There are certain challenges, which may be experienced in the process of development of risk reduction strategies. In context to ownership, barriers are associated with lack of skill, control, leadership, time and knowledge. To get in depth of the matter, local bodies which forms the edifice for the functioning of national bodies, has limitation in regards to its staffs. This limited staffs have to work in different sectors that result in increased workload on the workforce (Bhattarai, 2013)..  For dealing with disasters in such a manner in which needs of individuals from every section of the society gets addressed, initiatives are required to be taken locally. However, local bodies are seen to mainly focus on documentation. Herein, if there exists, lack of leadership, it would result in ineffective integration among the team members in efficaciously implementing and mainstreaming aspects of documents into reality and incorporate it in development planning (Bass & Dalal-Clayton, 2012). For local bodies, co-ordination is essential in mainstreaming risk reduction and enhancement planning when relief activities are held. Herein, lack of coordination among local stakeholders and line agencies makes it difficult for successful implementation of projects.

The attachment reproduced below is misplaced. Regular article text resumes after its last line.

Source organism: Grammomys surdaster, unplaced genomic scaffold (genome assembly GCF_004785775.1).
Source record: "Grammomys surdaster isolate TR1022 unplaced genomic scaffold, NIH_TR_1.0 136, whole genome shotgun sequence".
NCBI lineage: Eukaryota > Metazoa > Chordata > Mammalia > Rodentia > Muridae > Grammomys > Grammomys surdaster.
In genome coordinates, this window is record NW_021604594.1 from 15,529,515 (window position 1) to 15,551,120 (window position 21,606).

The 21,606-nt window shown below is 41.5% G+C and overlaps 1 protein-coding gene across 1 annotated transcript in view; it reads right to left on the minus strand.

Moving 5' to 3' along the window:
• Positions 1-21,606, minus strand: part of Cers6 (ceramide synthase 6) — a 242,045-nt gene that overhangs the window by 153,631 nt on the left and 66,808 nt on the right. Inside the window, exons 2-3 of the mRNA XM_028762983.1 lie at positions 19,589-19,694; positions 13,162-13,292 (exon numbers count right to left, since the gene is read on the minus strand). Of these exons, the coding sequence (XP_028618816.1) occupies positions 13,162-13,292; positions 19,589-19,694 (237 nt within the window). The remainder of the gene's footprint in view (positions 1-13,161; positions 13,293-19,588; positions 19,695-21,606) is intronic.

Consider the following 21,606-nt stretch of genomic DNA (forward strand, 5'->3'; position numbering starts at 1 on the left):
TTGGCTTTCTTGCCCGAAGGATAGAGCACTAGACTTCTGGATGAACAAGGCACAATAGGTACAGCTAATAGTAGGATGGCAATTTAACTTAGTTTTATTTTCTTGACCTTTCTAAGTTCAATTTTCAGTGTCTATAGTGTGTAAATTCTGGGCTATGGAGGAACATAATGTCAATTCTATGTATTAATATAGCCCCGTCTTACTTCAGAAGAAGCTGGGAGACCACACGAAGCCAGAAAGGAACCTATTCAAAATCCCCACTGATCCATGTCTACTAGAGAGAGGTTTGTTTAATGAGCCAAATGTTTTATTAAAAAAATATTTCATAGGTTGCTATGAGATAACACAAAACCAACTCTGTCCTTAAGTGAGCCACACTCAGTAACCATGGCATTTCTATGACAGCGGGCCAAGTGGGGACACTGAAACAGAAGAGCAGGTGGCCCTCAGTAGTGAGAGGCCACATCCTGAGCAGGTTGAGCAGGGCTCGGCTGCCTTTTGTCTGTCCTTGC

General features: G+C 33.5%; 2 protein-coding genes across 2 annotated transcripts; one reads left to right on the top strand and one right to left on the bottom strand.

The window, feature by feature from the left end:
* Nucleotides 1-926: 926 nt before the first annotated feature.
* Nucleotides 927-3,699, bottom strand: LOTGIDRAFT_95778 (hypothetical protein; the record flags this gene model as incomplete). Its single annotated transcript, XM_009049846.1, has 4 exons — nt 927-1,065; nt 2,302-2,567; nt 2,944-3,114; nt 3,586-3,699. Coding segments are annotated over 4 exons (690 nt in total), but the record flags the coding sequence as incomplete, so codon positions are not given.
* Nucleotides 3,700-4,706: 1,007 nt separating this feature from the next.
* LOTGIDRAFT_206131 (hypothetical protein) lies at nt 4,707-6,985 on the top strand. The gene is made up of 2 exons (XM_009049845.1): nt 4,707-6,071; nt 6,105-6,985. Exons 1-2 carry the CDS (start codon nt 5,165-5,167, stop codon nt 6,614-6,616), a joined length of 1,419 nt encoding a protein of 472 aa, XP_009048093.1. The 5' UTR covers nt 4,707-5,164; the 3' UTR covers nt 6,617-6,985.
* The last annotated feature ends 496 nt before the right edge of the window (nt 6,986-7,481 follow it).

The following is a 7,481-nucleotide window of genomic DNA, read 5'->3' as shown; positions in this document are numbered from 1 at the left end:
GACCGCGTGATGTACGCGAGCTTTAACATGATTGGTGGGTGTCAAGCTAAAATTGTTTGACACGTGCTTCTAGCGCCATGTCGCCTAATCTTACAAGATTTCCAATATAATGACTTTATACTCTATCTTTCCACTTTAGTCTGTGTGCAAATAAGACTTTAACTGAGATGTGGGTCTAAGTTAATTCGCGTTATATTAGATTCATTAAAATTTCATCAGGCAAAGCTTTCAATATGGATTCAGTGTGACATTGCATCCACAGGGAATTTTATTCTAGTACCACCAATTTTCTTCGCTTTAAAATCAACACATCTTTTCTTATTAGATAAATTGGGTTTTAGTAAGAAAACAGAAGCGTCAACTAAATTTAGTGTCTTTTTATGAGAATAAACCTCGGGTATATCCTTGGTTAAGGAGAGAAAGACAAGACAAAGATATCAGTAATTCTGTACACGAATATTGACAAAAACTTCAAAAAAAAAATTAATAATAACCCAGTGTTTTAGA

Possibilities for the enhancement in future
For avoiding workload on workforce, disaster risk reduction tools and methods are required to be made directly relevant and incorporate in present procedures and structures. (Seppänen and Virrantaus, 2015).Allocation of focal person is needed for management of associated activities which would further help in developing leadership. In local bodies, enabling strong leadership is required to ascertain integration in their functioning.